Notes For Night Owls: 3 Tips To Help You Work Around Insomnia

Last Updated: 8 Jul 2019
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Jack Register, a clinical social worker and executive director of NAMI North Carolina, offers these tips for dealing with insomnia from his professional and personal experience:

#1 Fact-finding mission

Start with a sleep journal, he advises. “Rate what your sleep is like. What you did before you got in bed. Did you wake up during the night? When you woke up in the morning, did you feel rested?”

At a sleep clinic, specialists might ask you to chart not only your sleep patterns, but also your emotions and attitudes toward sleep. They typically look at your daily routine, too. For example, how much caffeine do you drink and how late? Do you bring your cell phone or tablet to bed? Do you exercise regularly?

#2 Schedule for success

Try to cluster tasks at your most alert part of the day. For example, Register recommends that college students take their most challenging courses in the late morning or afternoon. “Don’t [plan] things for 8 a.m. if you won’t be able to function,” says Register.

In most cases, employees (and students) can seek accommodations and schedule changes with proper documentation from a psychiatrist or other health care provider. Other possibilities for night owls include working a late shift or finding a job where you can shape your own hours.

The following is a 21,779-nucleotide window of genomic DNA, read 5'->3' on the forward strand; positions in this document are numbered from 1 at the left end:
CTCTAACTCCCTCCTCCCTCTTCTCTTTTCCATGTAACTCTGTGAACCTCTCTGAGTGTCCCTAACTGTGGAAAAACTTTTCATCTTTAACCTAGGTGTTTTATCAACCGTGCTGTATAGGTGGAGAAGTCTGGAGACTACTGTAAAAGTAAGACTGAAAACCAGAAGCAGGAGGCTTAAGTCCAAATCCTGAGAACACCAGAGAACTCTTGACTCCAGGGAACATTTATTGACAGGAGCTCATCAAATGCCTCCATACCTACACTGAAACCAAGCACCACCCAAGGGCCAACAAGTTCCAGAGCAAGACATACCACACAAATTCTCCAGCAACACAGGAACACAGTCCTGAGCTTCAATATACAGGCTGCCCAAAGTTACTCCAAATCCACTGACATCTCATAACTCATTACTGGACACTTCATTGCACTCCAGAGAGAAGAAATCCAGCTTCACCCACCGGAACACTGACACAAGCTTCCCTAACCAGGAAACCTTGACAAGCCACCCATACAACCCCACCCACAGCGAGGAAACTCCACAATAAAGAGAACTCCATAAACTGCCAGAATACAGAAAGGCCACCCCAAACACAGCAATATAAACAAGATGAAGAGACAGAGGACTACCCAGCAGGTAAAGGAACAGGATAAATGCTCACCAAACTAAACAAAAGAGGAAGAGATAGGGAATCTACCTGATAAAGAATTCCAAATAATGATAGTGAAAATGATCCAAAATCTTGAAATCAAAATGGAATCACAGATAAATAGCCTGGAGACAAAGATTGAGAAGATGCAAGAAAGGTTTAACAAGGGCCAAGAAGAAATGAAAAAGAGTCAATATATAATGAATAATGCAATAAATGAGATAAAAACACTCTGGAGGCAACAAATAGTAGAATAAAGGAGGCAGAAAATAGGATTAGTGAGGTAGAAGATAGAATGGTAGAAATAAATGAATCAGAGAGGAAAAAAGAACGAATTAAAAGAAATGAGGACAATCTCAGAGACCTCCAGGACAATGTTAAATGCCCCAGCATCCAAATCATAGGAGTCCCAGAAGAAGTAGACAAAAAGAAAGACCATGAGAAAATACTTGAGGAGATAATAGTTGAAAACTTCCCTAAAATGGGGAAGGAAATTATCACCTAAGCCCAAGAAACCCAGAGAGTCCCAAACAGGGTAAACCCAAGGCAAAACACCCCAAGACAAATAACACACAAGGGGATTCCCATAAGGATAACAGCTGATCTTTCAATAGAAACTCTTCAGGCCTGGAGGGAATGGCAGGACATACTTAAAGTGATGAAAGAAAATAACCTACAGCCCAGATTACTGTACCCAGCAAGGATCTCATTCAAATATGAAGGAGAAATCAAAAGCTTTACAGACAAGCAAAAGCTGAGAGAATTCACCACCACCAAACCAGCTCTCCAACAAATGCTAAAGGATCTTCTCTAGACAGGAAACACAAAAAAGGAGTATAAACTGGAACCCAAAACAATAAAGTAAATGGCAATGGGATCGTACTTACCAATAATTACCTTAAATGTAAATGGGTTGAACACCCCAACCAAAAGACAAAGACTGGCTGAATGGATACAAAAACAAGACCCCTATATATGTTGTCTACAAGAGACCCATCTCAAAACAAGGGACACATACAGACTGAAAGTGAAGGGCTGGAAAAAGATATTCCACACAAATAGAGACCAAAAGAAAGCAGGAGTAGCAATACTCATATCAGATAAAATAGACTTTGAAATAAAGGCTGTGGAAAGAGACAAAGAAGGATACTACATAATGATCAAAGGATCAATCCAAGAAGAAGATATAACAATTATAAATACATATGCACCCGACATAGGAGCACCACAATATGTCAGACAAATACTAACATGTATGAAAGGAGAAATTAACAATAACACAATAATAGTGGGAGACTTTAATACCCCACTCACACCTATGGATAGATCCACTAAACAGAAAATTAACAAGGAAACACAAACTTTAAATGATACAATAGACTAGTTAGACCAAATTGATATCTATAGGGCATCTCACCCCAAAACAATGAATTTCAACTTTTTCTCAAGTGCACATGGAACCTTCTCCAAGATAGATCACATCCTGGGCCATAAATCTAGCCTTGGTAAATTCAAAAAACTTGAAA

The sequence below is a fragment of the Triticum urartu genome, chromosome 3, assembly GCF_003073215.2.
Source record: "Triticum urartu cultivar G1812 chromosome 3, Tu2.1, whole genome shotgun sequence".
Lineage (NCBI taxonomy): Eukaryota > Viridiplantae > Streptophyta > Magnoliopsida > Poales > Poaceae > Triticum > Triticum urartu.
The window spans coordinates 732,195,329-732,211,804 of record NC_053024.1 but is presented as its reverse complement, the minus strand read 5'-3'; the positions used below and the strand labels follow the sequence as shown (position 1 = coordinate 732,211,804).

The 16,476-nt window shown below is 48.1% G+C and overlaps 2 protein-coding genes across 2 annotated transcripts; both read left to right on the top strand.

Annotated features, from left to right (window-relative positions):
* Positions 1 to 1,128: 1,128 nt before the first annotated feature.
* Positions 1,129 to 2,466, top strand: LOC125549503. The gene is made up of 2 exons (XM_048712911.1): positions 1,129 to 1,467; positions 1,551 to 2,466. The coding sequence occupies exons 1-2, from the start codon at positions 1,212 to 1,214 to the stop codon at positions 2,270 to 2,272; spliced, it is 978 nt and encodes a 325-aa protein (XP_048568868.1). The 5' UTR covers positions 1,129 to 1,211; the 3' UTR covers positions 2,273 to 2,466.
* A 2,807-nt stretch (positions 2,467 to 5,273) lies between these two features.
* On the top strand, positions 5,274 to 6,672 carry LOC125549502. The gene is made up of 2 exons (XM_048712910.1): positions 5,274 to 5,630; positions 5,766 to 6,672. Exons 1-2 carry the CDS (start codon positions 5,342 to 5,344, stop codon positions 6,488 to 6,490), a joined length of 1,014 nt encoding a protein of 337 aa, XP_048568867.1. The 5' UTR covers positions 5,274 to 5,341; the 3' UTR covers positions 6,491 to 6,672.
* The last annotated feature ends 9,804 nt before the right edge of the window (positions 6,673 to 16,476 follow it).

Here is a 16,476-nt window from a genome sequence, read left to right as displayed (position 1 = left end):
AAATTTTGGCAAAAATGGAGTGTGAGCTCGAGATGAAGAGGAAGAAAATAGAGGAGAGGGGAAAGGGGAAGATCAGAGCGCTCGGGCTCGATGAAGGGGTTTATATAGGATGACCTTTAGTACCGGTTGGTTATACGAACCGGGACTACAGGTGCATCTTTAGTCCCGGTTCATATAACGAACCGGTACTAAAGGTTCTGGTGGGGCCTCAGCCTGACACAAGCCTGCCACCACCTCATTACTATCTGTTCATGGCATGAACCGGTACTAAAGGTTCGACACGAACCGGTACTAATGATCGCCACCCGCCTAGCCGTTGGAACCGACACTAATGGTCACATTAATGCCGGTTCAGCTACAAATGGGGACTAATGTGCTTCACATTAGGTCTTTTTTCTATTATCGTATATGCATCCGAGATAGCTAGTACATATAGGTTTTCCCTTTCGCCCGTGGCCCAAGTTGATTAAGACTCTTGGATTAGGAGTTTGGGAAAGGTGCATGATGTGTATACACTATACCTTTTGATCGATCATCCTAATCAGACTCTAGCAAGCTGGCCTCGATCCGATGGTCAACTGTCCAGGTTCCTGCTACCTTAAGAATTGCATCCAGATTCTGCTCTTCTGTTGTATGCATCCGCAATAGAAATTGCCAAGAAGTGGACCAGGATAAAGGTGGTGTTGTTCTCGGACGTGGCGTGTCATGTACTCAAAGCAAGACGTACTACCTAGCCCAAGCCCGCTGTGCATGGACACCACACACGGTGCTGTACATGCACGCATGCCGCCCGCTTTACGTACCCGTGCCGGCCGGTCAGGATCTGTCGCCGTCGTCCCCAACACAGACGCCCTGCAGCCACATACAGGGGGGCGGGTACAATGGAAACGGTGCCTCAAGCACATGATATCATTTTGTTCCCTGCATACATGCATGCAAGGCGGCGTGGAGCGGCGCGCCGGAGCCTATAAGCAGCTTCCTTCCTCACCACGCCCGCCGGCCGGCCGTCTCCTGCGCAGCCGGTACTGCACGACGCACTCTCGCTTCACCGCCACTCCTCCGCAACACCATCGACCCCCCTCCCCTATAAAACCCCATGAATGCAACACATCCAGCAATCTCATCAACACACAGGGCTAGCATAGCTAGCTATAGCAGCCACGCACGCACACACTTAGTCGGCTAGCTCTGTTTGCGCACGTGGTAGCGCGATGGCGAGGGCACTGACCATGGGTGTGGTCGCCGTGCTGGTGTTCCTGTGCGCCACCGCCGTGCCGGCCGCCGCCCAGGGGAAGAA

#3 Share the news

Make sure your loved ones understand that your insomnia (and resultant oversleeping) is due to a medical condition, Register says. “My mom had bipolar disorder and she never got up with us kids,” he explains. “It wasn’t until years later that we realized that it wasn’t that she didn’t care about us, it was that she had a mental health condition. Understanding the nature of her illness changed the course of our relationship.”

Read more:
Bipolar, Your Body Clock and Better Sleep
9 Ways to Reset Your Body Clock For Better Sleep

Printed as “A field guide to 40 winks,” Fall 2016

About the author
Donna Jackel is a health writer based in Upstate New York whose work has been featured in Gannett Newspapers and The Bark, Rochester and Her magazines.
1 Comment
  1. Donna, thank you for this article. I’ll start adding my sleep information to my daily journal.

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